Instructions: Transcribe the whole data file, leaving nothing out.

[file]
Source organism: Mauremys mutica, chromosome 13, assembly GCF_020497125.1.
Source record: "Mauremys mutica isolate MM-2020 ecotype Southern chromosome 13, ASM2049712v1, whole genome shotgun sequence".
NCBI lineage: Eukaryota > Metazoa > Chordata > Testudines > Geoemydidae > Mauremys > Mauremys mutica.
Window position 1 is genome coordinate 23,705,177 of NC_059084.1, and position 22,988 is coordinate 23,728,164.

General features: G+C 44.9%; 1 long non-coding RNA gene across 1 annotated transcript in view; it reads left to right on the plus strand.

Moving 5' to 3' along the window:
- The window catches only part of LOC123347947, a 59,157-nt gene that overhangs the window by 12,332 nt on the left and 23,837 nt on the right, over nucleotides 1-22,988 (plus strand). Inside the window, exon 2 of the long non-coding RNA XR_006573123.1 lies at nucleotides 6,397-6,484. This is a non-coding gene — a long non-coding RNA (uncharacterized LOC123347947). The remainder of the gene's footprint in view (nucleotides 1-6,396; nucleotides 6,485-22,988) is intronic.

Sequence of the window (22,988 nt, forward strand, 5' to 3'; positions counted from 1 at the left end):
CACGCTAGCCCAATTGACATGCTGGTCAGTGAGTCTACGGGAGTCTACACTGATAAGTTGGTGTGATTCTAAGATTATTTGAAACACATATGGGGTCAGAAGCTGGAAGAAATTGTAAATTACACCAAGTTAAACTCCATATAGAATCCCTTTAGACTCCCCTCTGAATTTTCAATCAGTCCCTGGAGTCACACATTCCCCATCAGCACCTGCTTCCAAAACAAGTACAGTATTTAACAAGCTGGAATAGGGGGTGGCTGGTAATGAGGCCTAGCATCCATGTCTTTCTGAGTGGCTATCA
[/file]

Source organism: Mauremys mutica, chromosome 13, assembly GCF_020497125.1.
Source record: "Mauremys mutica isolate MM-2020 ecotype Southern chromosome 13, ASM2049712v1, whole genome shotgun sequence".
NCBI lineage: Eukaryota > Metazoa > Chordata > Testudines > Geoemydidae > Mauremys > Mauremys mutica.
Window position 1 is genome coordinate 23,705,177 of NC_059084.1, and position 22,988 is coordinate 23,728,164.

General features: G+C 44.9%; 1 long non-coding RNA gene across 1 annotated transcript in view; it reads left to right on the plus strand.

Moving 5' to 3' along the window:
- The window catches only part of LOC123347947, a 59,157-nt gene that overhangs the window by 12,332 nt on the left and 23,837 nt on the right, over nucleotides 1-22,988 (plus strand). Inside the window, exon 2 of the long non-coding RNA XR_006573123.1 lies at nucleotides 6,397-6,484. This is a non-coding gene — a long non-coding RNA (uncharacterized LOC123347947). The remainder of the gene's footprint in view (nucleotides 1-6,396; nucleotides 6,485-22,988) is intronic.

Sequence of the window (22,988 nt, forward strand, 5' to 3'; positions counted from 1 at the left end):
CACGCTAGCCCAATTGACATGCTGGTCAGTGAGTCTACGGGAGTCTACACTGATAAGTTGGTGTGATTCTAAGATTATTTGAAACACATATGGGGTCAGAAGCTGGAAGAAATTGTAAATTACACCAAGTTAAACTCCATATAGAATCCCTTTAGACTCCCCTCTGAATTTTCAATCAGTCCCTGGAGTCACACATTCCCCATCAGCACCTGCTTCCAAAACAAGTACAGTATTTAACAAGCTGGAATAGGGGGTGGCTGGTAATGAGGCCTAGCATCCATGTCTTTCTGAGTGGCTATCA